The "Oh, wow, I hadn't thought of it that way, my bad." position.
posted by SpiffyRob at 8:38 AM on May 28, 2009


I hear you, Burhanistan, and I've certainly been guilty of continuing the post-redemption beatdowns as well. But, you know, hugs.
posted by SpiffyRob at 8:40 AM on May 28, 2009


y6y6y6: Doctors generally are able to sew up bloody wounds far more skillfully than those who are currently suffering from them. It's a crazy logic loop, I know.
posted by Burhanistan at 8:41 AM on May 28, 2009 [3 favorites]


I think I understand what's going on with your body, y6: you need to remove it from the proximity of people who shoot you and hit you with large axes.
posted by mygothlaundry at 8:41 AM on May 28, 2009 [23 favorites]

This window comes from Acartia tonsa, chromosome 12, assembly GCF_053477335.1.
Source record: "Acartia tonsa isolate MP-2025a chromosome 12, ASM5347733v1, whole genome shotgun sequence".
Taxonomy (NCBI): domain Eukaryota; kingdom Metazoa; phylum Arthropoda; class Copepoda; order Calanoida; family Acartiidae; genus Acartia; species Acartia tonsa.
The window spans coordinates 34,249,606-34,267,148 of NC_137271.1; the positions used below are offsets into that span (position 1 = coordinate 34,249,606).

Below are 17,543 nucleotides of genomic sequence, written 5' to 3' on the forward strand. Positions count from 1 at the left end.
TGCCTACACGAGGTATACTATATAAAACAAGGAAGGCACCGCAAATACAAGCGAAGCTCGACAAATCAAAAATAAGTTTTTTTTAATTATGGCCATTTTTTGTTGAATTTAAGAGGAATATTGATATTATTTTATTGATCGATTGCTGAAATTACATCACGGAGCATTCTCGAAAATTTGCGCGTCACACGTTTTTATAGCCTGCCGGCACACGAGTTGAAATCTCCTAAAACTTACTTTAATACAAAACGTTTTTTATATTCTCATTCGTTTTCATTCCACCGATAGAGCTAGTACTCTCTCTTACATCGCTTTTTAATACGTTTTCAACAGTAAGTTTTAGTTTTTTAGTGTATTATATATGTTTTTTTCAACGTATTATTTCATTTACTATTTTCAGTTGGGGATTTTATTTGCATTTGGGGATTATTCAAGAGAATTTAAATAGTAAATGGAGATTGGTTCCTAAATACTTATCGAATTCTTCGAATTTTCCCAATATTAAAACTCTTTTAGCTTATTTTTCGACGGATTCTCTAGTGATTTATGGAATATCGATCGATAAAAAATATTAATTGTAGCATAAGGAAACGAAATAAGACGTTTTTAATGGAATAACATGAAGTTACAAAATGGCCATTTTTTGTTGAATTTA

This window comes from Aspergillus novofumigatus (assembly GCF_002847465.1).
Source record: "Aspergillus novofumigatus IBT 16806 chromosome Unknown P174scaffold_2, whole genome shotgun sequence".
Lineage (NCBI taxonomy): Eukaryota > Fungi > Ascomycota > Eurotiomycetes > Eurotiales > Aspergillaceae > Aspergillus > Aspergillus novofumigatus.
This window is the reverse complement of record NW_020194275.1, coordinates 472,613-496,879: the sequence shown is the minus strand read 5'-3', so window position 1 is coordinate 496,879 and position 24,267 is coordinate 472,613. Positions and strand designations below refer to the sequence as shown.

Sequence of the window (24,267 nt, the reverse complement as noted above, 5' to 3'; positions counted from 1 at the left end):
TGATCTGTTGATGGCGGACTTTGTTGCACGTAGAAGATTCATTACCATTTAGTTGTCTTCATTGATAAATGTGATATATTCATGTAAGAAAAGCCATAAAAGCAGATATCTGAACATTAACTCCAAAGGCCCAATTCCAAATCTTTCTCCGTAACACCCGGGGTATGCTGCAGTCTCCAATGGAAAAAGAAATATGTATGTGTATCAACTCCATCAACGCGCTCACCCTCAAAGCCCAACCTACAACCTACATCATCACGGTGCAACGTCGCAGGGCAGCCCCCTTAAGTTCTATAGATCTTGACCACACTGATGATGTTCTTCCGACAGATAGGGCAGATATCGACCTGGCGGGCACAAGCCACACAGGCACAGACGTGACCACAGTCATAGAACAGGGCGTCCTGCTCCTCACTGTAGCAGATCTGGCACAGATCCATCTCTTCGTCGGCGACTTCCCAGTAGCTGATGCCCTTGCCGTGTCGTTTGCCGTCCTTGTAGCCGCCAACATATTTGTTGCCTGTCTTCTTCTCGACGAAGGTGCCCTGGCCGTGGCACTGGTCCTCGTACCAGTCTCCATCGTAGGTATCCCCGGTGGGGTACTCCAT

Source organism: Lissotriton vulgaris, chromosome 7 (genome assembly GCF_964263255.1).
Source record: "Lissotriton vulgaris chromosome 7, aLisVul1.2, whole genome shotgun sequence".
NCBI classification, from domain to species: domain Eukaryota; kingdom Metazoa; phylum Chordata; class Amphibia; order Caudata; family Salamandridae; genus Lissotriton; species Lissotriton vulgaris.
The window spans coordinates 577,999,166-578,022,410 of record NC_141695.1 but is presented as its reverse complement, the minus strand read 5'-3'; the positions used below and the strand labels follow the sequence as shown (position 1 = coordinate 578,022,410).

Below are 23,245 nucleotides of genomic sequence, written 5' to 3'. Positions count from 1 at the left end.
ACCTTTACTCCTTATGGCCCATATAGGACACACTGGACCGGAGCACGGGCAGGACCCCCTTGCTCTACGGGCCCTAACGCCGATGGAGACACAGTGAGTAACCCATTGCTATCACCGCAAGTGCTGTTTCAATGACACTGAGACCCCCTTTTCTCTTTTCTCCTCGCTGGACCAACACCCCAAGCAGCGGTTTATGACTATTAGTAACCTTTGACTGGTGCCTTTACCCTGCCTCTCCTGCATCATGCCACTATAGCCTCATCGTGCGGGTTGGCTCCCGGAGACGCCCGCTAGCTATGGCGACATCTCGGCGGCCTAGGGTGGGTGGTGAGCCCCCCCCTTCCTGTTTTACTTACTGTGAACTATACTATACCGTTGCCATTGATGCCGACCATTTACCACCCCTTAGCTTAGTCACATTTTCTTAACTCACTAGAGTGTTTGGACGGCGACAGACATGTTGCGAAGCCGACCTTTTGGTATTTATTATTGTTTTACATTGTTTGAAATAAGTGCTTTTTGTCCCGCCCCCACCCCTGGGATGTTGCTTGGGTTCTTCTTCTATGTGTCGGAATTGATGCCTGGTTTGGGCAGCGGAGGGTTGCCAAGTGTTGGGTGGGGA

y6y6y6, there are at least half a dozen "that's what she said" goldmines in your last comment.
posted by SpiffyRob at 8:41 AM on May 28, 2009 [2 favorites]


Fair enough, SpiffyRob

two-way street hugs all around!
posted by EatTheWeak at 8:42 AM on May 28, 2009


Quick bro-hug with two back pats!
posted by Burhanistan at 8:42 AM on May 28, 2009


I'd like to comment on the "arrogance of doctors" thing above. I have quite a few friends who are doctors, and I've had two medical conditions in my life (Wolf Parkinson White Syndrome and Sleep Apnea) that have required me to see A LOT of doctors, either in a trauma situation or in GP to Specialist situations. I have never, ever encountered an arrogant doctor and that is from California to Michigan to Boston to New York City (home of arrogance). What I have encountered is an extreme tendency to not recognize that I am the expert on my own body and what is not right about it, given I've lived in it since birth. The noticeable effect of this is dismissal of anything that may require looking into a diagnosis that is not the most immediately obvious from the 5 minute, hurried gathering of symptoms at the outset.